Senator FIFIELD (Victoria-Manager of Opposition Business in the Senate) (3.06 pm)-I move:
That the Senate take note of the answer given by the Minister for Finance and Deregulation (Senator Wong) to a question without notice asked by Senators Cormann and Bushby today, relating to carbon pricing.
Senator Wong’s contribution today was a terrific demonstration as to why the Australian public have stopped listening to this government.
Legitimate debate on the subject of a carbon tax is characterised by this government as an activity of denying.
Whenever the coalition poses legitimate questions, the word ‘denier’ is hurled. It is hurled across the chamber like a clove of garlic to ward off the evil ones who dare question any element of this government’s policy, who dare question a carbon tax.
Labor have a positively medieval approach to debates and inquiry. They use the words of belief when it comes to public policy. Labor members and senators often say, ‘I believe in an ETS,’ or ‘I believe in a carbon tax,’ not, ‘I think the best policy response to the challenge of climate change is an ETS or a carbon tax.’
They say, ‘I believe.’ It is a perverse and bizarre way to express concepts and policy positions in public debate.
But when Senator Wong and her colleagues hurl the word ‘denier’ at the opposition when we question the value, efficacy and cost-of-living impacts of a carbon tax they also smear millions of Australians who think that action is required but who doubt the government’s plan.
They smear millions of Australians who are worried about cost-of-living pressures. They smear millions of Australians who think the government already tax the community and business enough, and they smear millions of Australians who are only too aware of the government’s chronic maladministration.
When the government are not talking about deniers and accusing people of being deniers, they talk about scaremongers. It is really not the fault of the opposition that Prime Minister Gillard took the public and the opposition by surprise by coming out and saying she was going to introduce a carbon tax, exactly what she said before the election she would not do. That is not our fault.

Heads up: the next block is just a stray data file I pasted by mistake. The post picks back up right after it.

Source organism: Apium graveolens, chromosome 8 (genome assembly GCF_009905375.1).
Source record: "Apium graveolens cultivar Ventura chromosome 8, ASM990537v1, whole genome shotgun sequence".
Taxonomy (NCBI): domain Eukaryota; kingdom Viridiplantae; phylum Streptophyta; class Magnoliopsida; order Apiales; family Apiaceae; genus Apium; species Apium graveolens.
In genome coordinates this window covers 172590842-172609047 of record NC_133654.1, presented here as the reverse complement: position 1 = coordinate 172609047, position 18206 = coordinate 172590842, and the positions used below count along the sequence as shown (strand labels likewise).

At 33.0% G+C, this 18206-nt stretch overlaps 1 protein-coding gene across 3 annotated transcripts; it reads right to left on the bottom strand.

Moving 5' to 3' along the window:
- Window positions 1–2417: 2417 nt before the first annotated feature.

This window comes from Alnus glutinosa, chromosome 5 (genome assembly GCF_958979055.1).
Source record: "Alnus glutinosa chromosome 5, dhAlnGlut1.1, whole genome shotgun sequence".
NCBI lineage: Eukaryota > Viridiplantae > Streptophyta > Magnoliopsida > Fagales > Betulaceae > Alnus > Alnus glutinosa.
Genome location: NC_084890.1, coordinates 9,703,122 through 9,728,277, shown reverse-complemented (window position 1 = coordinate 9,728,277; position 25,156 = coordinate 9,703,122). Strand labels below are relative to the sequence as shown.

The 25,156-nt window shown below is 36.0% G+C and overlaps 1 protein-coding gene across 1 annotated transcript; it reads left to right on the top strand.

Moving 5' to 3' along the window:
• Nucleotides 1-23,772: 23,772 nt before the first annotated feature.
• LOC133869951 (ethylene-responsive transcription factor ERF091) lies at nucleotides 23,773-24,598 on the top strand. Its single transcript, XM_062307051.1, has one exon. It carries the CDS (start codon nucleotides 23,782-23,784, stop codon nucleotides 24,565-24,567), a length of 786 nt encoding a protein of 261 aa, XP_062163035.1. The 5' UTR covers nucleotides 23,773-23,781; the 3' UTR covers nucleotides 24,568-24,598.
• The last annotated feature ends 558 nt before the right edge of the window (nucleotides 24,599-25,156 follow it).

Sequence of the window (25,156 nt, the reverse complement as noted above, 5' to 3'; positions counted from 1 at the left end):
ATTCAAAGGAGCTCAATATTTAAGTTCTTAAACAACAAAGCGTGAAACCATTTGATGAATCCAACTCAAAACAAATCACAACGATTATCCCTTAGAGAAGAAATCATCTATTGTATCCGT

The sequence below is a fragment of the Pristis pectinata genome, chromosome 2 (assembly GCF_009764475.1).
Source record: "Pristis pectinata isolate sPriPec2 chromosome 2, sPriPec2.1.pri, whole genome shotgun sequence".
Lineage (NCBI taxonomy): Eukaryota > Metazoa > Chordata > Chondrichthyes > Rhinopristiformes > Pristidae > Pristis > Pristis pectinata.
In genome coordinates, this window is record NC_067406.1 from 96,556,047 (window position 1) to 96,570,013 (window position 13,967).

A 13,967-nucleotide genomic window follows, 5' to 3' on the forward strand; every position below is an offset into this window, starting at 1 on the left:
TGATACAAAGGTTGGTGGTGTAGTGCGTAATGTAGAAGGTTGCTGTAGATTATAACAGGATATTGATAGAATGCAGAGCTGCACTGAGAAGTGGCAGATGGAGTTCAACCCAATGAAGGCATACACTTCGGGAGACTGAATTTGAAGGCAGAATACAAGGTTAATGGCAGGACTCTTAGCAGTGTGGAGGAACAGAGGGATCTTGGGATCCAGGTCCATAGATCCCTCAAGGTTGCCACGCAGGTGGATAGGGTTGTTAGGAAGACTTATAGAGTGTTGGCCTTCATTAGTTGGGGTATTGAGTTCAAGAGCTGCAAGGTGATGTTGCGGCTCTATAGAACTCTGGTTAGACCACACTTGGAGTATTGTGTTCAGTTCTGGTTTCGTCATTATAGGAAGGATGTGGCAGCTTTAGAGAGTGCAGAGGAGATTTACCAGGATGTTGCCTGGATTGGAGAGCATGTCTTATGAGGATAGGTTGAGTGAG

And it is not the fault of the opposition that the government released a completely half-baked climate action plan. We know that it would have been the case that that day in the courtyard there was a gap for a media opportunity and so the government thought, ‘Let’s come out with a half-baked climate action plan.’
That is not our fault; that is theirs. They have left a vacuum and the opposition is duty-bound to fill that vacuum by asking legitimate questions and by talking about the parameters of the price effects on Australian households.
The government can pretend all they like that their carbon tax plan is in some way analogous to the GST and the new tax system, that it is some great economic reform. Just calling something an economic reform does not make it so.
The contrast between the way the coalition government went about the new tax system and the GST and the way that this government is going about this carbon tax plan could not be more different.
When the coalition decided to introduce a GST and a new tax system, we took it to the Australian people. We took it to an election and got a mandate.
But, before doing that, we produced a complete plan. We produced 500 fact sheets going into every possible effect on every sort of business and every sort of household. We released cameos about the net impact on families.
But this government have not done that work. We saw the evidence of that on Q&A when Bill Shorten was asked what the effect would be on a birthday cake if the carbon tax were introduced. Bill Shorten blathered and blathered until Gretel Killeen could take no more and, for many of us, said, ‘This is just blah, blah, blah.’
This government do not have a plan for climate change, unlike the coalition. The government have noone to blame but themselves. They should stop blaming the opposition and start explaining their plan to the Australian people.